Yes, we are there yet. 14.04.8N 60.57.6W
Kantara Atlantic Odyssey
Fri 9 Dec 2011 14:40
We crossed the line yesterday morning at 10.37 to the sound of fog horns from our friends on Chosen One who had come out in their tender to greet us. There was absolutely no wind, so we hoisted the genoa 500m from the finish line and using the boat speed from our engine managed to 'sail' over the line with crew on the leeward rail.
The next hour was all a bit of a haze as we entered the marina and were welcomed at our berth to the sound of steel drums and received a much appreciated beer and punch. It was good to catch up with some of the other crews and hear their stories and it did strike us that the vast majority of the ARC fleet were significantly larger than dear Kantara.
Rodney Bay is absolutely beautiful and far smaller, greener and less developed than I had imagined. Everyone is extremely laid back and welcoming and the arrival procedures and administration could have been straight out of that new Caribbean comedy Death in Paradise, but without the death bit.
Joe did us proud and managed to secure us an apartment, next to the one we are saying at with our families next week, and we have Kantara moored up on a private berth at the bottom of the small garden - as they say, it does not get any better than this.
So that is the end of our maiden Atlantic crossing and I am looking forward to the journey up the Caribbean and then back across to Sotogrande in Spain in May. If you enjoyed following the blog and fancy a try yourself, there are still a couple of places on the next two legs so why not give it a go?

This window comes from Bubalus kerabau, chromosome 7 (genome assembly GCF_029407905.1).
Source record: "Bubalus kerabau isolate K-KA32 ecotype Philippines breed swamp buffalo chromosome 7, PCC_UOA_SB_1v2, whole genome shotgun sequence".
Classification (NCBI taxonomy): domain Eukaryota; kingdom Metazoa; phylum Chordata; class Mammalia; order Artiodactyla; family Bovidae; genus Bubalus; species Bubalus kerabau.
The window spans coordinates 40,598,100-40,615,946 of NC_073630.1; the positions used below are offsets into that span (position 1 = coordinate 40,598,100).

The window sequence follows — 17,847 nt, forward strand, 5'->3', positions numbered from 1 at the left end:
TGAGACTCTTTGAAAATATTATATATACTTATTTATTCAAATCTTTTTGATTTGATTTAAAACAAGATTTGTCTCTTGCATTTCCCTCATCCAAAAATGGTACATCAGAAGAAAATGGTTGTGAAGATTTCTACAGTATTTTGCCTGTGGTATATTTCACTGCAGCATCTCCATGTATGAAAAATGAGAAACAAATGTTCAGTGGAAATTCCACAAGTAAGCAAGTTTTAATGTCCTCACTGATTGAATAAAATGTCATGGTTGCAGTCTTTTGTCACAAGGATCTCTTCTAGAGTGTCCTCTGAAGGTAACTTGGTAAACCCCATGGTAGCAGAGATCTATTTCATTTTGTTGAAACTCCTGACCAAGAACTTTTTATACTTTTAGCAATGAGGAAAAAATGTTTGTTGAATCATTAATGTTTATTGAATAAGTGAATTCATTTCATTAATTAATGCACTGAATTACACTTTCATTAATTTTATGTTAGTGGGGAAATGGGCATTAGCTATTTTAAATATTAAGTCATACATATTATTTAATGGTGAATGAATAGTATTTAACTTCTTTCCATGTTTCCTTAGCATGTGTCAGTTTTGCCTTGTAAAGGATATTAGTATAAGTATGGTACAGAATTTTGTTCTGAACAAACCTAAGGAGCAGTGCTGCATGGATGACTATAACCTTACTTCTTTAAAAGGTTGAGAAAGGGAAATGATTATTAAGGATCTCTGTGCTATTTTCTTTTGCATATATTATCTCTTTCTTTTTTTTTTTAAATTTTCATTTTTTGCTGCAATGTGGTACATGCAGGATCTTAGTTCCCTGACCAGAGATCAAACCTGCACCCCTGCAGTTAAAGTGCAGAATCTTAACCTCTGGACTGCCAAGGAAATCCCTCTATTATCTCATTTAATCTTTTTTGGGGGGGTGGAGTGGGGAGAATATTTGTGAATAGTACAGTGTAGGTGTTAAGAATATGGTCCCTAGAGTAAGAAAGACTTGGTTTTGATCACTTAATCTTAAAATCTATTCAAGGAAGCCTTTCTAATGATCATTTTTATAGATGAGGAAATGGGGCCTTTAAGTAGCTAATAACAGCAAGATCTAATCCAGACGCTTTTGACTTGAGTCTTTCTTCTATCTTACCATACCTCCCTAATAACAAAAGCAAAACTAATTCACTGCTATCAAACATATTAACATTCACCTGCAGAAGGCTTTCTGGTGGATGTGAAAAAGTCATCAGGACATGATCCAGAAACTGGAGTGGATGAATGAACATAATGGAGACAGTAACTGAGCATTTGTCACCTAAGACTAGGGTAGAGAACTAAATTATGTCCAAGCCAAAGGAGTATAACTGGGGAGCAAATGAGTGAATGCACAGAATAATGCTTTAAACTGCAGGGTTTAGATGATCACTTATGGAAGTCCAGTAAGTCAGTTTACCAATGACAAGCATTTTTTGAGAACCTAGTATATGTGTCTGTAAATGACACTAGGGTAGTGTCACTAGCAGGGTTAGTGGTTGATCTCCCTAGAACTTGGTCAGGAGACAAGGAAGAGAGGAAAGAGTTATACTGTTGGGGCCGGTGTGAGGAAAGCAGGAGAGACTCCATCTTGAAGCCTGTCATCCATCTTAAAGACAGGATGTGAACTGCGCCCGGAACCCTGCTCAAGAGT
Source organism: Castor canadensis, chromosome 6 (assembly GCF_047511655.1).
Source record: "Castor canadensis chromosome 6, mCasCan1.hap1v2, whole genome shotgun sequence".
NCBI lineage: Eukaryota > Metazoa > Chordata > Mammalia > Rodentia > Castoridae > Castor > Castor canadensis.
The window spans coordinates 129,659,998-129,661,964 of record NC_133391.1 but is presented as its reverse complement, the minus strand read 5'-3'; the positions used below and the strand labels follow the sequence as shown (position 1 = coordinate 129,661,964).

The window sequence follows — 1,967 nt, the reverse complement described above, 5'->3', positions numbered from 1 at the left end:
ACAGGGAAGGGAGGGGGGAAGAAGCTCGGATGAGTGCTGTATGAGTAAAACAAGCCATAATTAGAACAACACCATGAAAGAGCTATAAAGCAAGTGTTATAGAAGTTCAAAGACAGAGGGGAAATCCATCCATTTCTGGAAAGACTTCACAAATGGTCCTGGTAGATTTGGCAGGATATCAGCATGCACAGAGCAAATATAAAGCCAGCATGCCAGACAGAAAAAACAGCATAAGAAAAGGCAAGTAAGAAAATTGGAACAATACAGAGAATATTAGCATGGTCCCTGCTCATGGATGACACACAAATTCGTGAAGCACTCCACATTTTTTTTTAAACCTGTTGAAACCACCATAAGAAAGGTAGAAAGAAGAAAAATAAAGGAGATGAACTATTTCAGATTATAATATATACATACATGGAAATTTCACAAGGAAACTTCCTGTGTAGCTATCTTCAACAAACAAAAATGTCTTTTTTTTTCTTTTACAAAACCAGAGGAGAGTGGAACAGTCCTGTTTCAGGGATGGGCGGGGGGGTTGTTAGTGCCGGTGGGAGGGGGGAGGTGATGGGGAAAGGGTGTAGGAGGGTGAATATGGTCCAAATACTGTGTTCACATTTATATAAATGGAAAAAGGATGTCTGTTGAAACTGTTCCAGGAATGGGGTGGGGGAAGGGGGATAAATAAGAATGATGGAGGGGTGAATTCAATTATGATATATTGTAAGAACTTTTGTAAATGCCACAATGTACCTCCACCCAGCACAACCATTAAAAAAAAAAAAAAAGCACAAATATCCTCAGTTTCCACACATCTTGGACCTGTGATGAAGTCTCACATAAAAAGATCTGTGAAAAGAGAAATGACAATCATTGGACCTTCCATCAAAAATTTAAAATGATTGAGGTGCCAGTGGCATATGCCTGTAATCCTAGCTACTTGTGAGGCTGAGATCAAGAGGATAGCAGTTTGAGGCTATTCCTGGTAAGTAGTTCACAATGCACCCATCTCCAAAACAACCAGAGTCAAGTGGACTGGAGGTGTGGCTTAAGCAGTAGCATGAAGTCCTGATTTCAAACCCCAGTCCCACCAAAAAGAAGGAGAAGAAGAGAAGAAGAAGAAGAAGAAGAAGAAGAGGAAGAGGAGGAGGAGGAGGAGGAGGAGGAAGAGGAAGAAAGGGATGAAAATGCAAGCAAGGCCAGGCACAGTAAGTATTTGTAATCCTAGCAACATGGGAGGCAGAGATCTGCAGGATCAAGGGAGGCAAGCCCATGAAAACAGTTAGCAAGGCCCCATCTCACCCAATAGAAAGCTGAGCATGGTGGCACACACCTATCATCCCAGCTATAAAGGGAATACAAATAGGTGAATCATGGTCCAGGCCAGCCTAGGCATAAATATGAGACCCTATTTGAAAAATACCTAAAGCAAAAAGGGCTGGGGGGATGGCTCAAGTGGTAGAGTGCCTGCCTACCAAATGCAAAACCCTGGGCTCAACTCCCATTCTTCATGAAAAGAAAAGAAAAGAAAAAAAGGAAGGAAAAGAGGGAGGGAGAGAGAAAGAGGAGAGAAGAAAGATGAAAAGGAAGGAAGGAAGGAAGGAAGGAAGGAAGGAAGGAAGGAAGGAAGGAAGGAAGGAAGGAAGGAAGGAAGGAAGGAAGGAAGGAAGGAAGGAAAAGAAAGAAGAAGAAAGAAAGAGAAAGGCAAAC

I really cannot do justice to the crew who were absolutely brilliant. The teamwork was incredible, we had fantastic food, excellent sailing and everyone pulled together in adversity such as when the asymmetric went swimming and when there was a call for all hands on deck in a midnight squall. You may also be surprised to hear that given five of us lived in a fairly confined space for nearly three weeks, Kantara is remarkably tidy and clean. But more than anything we all had a great time, a good laugh and the experiences will be with us forever
Finally special thanks to everyone who has supported us in the build up and during the trip and a very special thanks to my family and friends for supporting me, to Ella, Becca and Lewis for putting up with my distractions with the whole event and especially to Suzy for her full support and encouragement in fulfilling this long held ambition.
I'm just getting my head around the fact that its all over . The crossing of the Atlantic seems to have been occupying my thoughts for the past two years . I must say it was much better than I thought. After the first week I got into the routine and the broken sleep. I was very concerned leaving Las Palmas and heading into an unknown time at sea with nowhere to go if we ran out of food or water .As it was we had more than enough of both . I have learned a great deal about sailing from Andy and the other crew members and have now got my head around celestial navigation thanks to a very patient teacher ,Jason. Thank you to Andy for inviting me along and getting me here safe and sound. Also thanks to Lisa Nancy and Connor for letting me escape for so long in the build up as well as the actual crossing. Thanks to my business partner Jon for putting up with my absences and keeping things going at Copsemill, No holidays for me for the next two years? This will be my last blog entry so thanks for following us , I hope you got a flavour of what 5 blokes get up to when left to their own devices for 18 days on a boat.